Lion’s Arch is gone. What’s left of our city is rubble and fire and the echoing screams of terrified survivors. The day Scarlet Briar’s army attacked dawned clear and mild; by the end the sky was choked with smoke, poison, and the silhouette of Scarlet’s massive drill ship. Thousands of people died, are dying, and will continue to die — all we can do for now is to try to save as many as we can.
Escape From Lion’s Arch is a truly impressive piece of storytelling and atmospheric set design, and I found it immediately comparable to similar missions in games like BioWare’s Mass Effect series. I’ve never really played anything like it in an MMO, and I think ArenaNet has done a wonderful job of capturing the feeling of a city under attack. It’s been a bittersweet time for fans of Guild Wars 2; as I discussed last week, roleplayers have responded to the release with a flurry of creative activity, and the general consensus seems to be that the story, dialogue, atmosphere and artwork are all excellent — if only we weren’t forced to mindlessly farm for loot! Wait, we’re what?
Fiddling while L.A. burns
Of course, you can completely ignore all of the atmosphere and story and dawdle near the Trader’s Plaza waiting for a few repeatable events to pop up and tagging everything that spawns over and over. I don’t take issue with player loot farmers; as I’ve mentioned before, I enjoy having the ability to farm for items, and this particular event has done wonders for my materials collection. What I do find objectionable is the lingering insistence that ArenaNet creating the ability to farm ruins the content for anyone who wants to do anything else.
I say “lingering” because this perception used to be far more widespread — and far more accurate — earlier in GW2’s life. It can be argued that design decisions at the launch of the game have trained us to value efficiency over anything else, and I do think that has some merit: For the most part people weren’t spam-running events in Cursed Shore immediately after launch because they liked it but because it was one of the few quick methods of gaining karma and tier six materials for Legendary weapons at the time. ANet has learned a lot since then about how far we’ll go to shorten lengthy grinds, and I believe the developers initially overestimated how willing power players would be to leisurely accumulate components for GW2’s ultimate shiny objects during normal play, as well as how engaging they would find that normal play in the long run. I’ll give Ascended gear credit for helping tame the beast, but more important are the massive changes we’ve seen to both gameplay structure and how open-handed ArenaNet is with loot.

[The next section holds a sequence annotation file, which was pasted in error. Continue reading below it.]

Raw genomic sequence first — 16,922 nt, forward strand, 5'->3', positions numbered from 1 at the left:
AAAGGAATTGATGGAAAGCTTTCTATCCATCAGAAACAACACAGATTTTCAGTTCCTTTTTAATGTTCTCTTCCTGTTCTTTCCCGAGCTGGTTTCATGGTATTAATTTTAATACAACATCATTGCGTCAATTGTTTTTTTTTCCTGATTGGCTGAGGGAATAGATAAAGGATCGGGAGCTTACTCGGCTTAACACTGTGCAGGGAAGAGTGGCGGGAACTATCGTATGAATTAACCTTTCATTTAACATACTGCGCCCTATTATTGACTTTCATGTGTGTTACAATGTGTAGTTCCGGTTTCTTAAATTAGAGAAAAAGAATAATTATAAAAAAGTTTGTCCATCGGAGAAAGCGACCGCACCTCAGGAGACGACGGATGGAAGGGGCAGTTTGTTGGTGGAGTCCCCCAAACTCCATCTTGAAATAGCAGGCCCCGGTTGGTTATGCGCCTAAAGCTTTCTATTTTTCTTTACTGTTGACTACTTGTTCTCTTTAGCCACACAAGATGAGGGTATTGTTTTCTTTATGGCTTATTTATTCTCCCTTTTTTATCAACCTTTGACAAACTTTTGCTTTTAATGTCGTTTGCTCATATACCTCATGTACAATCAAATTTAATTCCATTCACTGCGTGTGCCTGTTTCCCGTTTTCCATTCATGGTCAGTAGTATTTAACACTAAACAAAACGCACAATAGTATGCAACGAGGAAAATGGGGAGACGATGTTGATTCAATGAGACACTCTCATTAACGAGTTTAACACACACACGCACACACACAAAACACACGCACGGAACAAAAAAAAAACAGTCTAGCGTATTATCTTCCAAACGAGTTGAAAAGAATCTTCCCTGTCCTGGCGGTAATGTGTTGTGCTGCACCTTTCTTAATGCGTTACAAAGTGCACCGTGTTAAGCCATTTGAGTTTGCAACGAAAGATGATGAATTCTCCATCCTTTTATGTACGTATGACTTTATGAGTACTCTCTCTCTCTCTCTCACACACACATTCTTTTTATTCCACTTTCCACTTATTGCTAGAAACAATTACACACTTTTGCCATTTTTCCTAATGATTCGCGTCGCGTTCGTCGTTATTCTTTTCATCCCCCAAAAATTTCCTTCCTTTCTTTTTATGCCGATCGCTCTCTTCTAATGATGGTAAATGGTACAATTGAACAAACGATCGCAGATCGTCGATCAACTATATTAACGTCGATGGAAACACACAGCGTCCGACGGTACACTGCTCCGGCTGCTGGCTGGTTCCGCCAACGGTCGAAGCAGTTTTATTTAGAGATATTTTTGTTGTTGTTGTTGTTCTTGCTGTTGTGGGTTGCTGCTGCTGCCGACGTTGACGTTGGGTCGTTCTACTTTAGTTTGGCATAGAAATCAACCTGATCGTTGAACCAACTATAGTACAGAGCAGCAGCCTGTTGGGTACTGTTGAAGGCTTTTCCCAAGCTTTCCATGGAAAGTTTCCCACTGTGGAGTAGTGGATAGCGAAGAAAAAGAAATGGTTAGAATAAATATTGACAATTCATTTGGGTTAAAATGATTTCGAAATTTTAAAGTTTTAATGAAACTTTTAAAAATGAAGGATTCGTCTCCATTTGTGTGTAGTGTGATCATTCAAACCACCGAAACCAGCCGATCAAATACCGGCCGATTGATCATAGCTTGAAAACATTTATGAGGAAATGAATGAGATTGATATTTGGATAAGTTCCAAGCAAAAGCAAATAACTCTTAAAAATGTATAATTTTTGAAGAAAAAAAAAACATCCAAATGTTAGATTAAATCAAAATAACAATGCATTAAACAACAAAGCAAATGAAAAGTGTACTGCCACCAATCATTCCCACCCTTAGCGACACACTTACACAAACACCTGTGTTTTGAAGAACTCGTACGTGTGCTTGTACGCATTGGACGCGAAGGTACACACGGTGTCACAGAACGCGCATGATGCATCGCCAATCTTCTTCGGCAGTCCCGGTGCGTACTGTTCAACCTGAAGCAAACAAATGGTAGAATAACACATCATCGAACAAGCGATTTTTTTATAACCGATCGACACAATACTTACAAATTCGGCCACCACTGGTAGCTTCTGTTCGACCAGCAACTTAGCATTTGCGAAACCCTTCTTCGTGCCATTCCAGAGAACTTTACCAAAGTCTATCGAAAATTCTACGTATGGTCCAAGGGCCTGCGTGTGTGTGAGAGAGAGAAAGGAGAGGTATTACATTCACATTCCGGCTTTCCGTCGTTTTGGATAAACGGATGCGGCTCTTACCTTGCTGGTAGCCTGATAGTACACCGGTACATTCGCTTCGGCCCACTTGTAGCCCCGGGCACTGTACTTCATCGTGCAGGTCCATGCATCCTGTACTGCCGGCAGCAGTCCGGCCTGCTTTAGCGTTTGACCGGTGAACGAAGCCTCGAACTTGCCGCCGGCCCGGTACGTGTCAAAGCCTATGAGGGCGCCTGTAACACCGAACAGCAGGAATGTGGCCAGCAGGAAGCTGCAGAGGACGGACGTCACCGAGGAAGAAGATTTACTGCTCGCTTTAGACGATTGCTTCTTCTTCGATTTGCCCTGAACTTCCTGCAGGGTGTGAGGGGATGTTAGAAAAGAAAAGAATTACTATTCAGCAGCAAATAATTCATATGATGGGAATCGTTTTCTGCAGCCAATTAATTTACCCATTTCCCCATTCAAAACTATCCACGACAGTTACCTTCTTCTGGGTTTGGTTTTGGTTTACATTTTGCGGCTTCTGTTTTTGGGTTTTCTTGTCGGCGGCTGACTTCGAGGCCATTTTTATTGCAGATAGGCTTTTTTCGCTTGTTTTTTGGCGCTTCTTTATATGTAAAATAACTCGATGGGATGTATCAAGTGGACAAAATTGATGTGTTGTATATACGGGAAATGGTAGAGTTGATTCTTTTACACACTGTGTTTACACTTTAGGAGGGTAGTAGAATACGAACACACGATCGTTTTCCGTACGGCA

Some readers might challenge me on that, but I remember when comments about “two blues and maybe a green” reflected the best reward we could count on receiving for nearly any open world content — regardless of difficulty — and not just a sarcastic in-joke about bad luck with drops. Karma gain didn’t really pick up speed until we started getting it from dailies and monthlies, Rare quality items used to be extremely rare, Fine and Masterwork items were usually good only for vendor trash at level 80, and Champion enemies were something you fought if you wanted to spend five minutes getting vendor trash instead of 30 seconds. As the living world has progressed, gameplay has become vastly more intricate as well: Contrast releases even as recent as Queen’s Jubilee and Clockwork Chaos to Tower of Nightmares, Origin of Madness, and the current Escape From Lion’s Arch.
In Escape From Lion’s Arch we can zerg for loot, but it’s not the only option for group play (as it arguably was in Queen’s Jubilee) or an absolute requirement for getting any volume of decent rewards (which was pretty much the case with Scarlet’s invasions in Clockwork Chaos). Most events can be handled by small groups of players, and even a single player rescuing citizens and escorting them can add a significant number to the total count. That increases exponentially as more people are willing to break away and help. Unless you’re dead set on getting 250+ bags per run, you won’t have a significantly lower chance to fight enemies and steal their stuff, either, and events that aren’t scaled up to East Balthazar by having 50 or more players crowded around them are less likely to spawn dozens of annoying Elites.